Director Carolyn Cantor shapes a sharp and fluid production, with an appealingly brisk pace, at least for the first half of the show. The second half becomes attenuated, partly due to a grating shift in tone, but also due to the fact that the show is about an hour longer than the premise would seem to justify. It's hard to sustain whimsy for 155 minutes. The moment the show started to lose me was when the young man and his boss sing a rather unpleasant duet while making a bunch of sandwiches. Prior to that, the Fly By Night had me grinning ear to ear.
Later in the show, things get dark, both literally and figuratively, as the story is set before and during the Great Northeast Blackout of 1965. A number of uncharacteristically grim things occur in the plot, and the book never really comes to any resolution, apart from some mystical speculation about how we're all made literally from stardust. (Scientifically true, but metaphysically pretentious.)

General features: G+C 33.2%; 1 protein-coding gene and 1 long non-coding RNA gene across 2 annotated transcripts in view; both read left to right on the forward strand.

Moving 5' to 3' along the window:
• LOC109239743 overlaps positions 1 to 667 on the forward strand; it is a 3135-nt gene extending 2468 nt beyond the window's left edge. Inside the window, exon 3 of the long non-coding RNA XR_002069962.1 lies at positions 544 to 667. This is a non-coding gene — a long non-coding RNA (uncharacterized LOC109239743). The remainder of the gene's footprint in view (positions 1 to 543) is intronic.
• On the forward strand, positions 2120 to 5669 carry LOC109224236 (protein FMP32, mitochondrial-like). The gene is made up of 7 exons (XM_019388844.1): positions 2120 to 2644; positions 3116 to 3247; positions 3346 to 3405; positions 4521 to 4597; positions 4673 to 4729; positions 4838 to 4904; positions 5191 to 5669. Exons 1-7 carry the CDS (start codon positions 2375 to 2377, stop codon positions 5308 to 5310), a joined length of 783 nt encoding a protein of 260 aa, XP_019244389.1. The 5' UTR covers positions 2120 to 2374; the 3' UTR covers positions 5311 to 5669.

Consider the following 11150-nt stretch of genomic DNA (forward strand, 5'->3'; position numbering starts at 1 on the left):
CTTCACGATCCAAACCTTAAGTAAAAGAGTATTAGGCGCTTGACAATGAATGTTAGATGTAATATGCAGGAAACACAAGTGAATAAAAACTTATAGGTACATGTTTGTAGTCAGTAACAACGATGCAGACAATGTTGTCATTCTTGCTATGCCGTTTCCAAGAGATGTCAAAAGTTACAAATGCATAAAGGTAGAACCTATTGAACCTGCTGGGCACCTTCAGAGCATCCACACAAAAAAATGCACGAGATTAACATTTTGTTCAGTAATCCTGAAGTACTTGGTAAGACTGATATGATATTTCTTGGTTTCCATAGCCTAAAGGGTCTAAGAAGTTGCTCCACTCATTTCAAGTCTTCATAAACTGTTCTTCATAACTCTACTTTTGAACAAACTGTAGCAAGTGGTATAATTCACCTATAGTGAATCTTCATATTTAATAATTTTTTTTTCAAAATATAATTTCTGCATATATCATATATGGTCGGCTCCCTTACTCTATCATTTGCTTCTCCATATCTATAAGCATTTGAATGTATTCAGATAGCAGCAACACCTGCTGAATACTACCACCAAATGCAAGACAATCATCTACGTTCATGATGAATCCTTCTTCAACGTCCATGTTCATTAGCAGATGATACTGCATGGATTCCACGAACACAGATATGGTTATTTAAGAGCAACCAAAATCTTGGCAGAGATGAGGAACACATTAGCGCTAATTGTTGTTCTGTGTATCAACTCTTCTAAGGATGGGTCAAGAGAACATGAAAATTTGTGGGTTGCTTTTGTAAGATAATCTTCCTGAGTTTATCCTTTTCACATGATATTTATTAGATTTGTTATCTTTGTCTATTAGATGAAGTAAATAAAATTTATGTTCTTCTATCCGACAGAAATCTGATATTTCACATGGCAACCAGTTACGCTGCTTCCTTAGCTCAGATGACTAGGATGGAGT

Fly By Night also has a major plot device that never really meshes with the rest of the story, regarding the young man's father and how the young man ignores the father's numerous attempts to reach out to him after the death of the young man's mother. We never really learn why the son has been so callous, we only hear him apologize.
But, again, the first act of Fly By Night is a real charmer, and the cast includes some of the most reliable and appealing performers working in New York today, including the above-listed trio, as well as Bryce Ryness, Peter Friedman, and Henry Stram. I'd love to see Fly By Night get some significant revisions, because there's so much here already that's just delightful. And, again, I look forward to seeing what else Rosenstock, Connoly and Mitnick come up with the the future.